Emerging Civil War welcomes back Doug Crenshaw
In June 1862, George McCall’s Division of the Union V Corps was stationed east of Beaver Dam Creek near Mechanicsville, Virginia. It was there to guard the route to the Pamunkey River supply base at White House Landing, and to connect with the anticipated arrival of Irvin McDowell’s corps from Fredericksburg. The Sydnor clan owned several farms in the area, two of which were the homes of the deceased family patriarch, Edward Garland Sydnor (“Oakley Hill”), and one of his sons, William Barrett Sydnor (“Meadow Farm”). At Meadow Farm, William Barrett and his wife raised sixteen children, one of whom was 11-year-old Henry Clinton.
At the approach of Federal troops, nearly all of the daughters were sent away. Most of the sons were in the Confederate army. Only the father, mother, one sister and one son, Henry Clinton, remained at home. Henry would write a memoir of the days the farm was occupied by enemy’s 7th and 11th Pennsylvania Reserves.
As the Yankees began arriving and the last Confederate soldier left the area, Henry’s mother tied a belt around her son’s waist containing the money that was at the house, plus some gold that was “kept sacredly for future needs.” Henry remembered a Federal soldier riding up and asked, “Are there any Rebels around here?” Henry answered that they were not Rebels, but Confederates! “I thought at first they would kill us all, but in a few minutes their conversation with my father convinced me we were in no danger of being shot just for fun.” The officers told Henry’s father that they “would not willfully destroy his property, but he must stay closely upon his premises.”
The next day the soldiers were everywhere, putting up tents and running telegraph wires, and the wagons, “each drawn by four fine mules, seemed to be in the thousands.” The Yankees also occupied the family’s barn. A Confederate battery was stationed across the Chickahominy, and the young boy wondered why it did at not fire the Federal troops near that barn. A Federal officer told him that “the Confederates knew who lived there, and they would not shell the barn or house on that account.” Each day the Confederates “would shell the woods and all around, but never any fell in our yard. A McClellan battery would reply, and when the duel would commence many officers would come into our yard for protection, as they said they knew the shells would not fall there.” Henry was allowed “perfect freedom, so I mingled freely with the officers and men.”
Officers gathered daily on the porch to talk with Henry’s father, and “treated him with the respect his age demanded.” The boy particularly remembered Major Boyd, “who took a great fancy to us all. I have often wished that I might know whether he survived the awful days that followed.”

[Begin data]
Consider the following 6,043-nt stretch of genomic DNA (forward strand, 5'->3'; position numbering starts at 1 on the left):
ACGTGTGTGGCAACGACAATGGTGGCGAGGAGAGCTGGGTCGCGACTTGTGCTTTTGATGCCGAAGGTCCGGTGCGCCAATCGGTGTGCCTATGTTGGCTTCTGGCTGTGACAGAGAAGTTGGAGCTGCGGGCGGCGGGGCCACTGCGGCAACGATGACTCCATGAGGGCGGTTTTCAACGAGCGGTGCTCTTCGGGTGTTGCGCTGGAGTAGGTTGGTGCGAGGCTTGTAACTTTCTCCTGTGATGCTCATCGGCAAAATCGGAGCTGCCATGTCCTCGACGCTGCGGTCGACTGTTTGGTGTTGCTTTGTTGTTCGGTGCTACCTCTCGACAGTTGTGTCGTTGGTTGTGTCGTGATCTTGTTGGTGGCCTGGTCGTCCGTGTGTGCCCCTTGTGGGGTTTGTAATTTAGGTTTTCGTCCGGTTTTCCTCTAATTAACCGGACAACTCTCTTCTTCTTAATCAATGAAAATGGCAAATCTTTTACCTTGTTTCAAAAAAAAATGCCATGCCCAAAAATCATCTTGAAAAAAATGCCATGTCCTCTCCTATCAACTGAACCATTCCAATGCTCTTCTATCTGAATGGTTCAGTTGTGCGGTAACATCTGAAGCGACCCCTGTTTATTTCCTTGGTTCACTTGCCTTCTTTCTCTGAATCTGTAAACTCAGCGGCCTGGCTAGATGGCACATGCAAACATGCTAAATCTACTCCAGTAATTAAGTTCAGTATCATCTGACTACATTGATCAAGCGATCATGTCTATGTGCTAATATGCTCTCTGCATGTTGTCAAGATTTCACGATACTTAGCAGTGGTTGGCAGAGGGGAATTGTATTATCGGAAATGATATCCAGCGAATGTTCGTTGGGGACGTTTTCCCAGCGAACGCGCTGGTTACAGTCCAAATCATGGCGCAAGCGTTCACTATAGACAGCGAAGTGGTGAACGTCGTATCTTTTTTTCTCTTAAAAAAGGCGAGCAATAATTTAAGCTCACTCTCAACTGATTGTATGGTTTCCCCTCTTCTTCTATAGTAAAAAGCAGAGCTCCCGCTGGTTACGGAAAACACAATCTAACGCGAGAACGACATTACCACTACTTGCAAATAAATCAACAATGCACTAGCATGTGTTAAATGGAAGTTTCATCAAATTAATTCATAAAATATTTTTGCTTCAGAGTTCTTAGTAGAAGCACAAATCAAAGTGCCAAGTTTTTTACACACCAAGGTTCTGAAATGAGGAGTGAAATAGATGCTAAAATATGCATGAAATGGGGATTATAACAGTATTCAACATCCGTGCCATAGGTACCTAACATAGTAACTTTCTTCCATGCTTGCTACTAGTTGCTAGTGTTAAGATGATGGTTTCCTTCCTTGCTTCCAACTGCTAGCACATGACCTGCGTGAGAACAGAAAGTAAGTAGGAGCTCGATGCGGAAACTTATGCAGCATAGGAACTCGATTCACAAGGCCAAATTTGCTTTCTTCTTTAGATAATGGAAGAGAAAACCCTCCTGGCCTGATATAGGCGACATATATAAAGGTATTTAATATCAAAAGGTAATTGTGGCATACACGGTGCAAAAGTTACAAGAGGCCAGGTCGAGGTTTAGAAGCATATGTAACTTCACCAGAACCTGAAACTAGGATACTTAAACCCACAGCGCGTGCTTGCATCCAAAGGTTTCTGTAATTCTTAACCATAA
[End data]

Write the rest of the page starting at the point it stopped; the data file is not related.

Two of the family’s slaves, Uncle Moses and Uncle Tom, told Henry that the Yankees had stolen “Ole Major,” his pet goose. When he saw that they had killed it, he cried. A Federal officer took pity and said, “Come with me little Rebel. We are not here to make war on geese, but to take Richmond.” He made the soldiers pay Henry for every goose they had taken, and the boy was allowed to take Old Major and bury him.
One day Henry’s father asked a Union officer for a privilege. “He told him that he was originally a Union man, but Mr. Lincoln’s call for troops to subdue the South had changed him, and six of his sons were in the Confederate Army.“ The officer replied that if my father would take an oath his request would be granted. “After reading it, my father handed it back to him and said with a voice full of fire and emotion and trembling finger pointing toward the Confederate line. ‘I have six sons on yonder hill. If I sign this it will deny me the right to welcome them home; If I sign this it will deny me the right to feed them; If I sign this it will deny me the right to show them love and affection when with God’s will I meet them again. Never, never! How can you ask it?’”
On a nearby hill stood the overseer’s house. He was away in the army, and on one Sunday morning the Union soldiers taunted his wife, saying that they would soon be in Richmond and they would ring the church bells. She replied, asking if they knew the story of Moses. “Well don’t you know the prophet Moses climbed the mount and viewed the promised land, but he never got there!”
Henry remembered that in the afternoons of June 1862 the Yankees would send up their balloons, which he called “monster things.” On the 26th, the battle began, and the family moved into the basement; shells bursting around the house. Around 10:00 that evening the Yankees disappeared. As he walked around the yard the next morning Henry saw a Confederate on a horse in the distance, motioning him to come over. Running toward the soldier, Henry recognized his brother. “He took me up on his horse and carried me to General Longstreet, who asked me many questions about McClellan’s army… Longstreet’s division passed through our yard.”
After the armies had passed, life went on. Many of the slaves had gone off with the Yankees, but the older ones, Uncle Tom and Uncle Moses “stayed with us and shared our joys and sorrows.” In the days that followed, boys in the area would scour the battlefield for bullets and “moulded them into shot to hunt with.”
Henry’s home at Meadow Farm has disappeared. The farm became a housing development, and the house has fallen down. The home of his grandparents, “Oakley Hill” still stands along Cold Harbor Road. Its fields, too, have become a development, but the home stands in the center of it.
The article “A Virginia Boy in the Sixties” is available in Confederate Veteran, volume 20, p. 105. Henry Clinton Sydnor was my great-great-great uncle.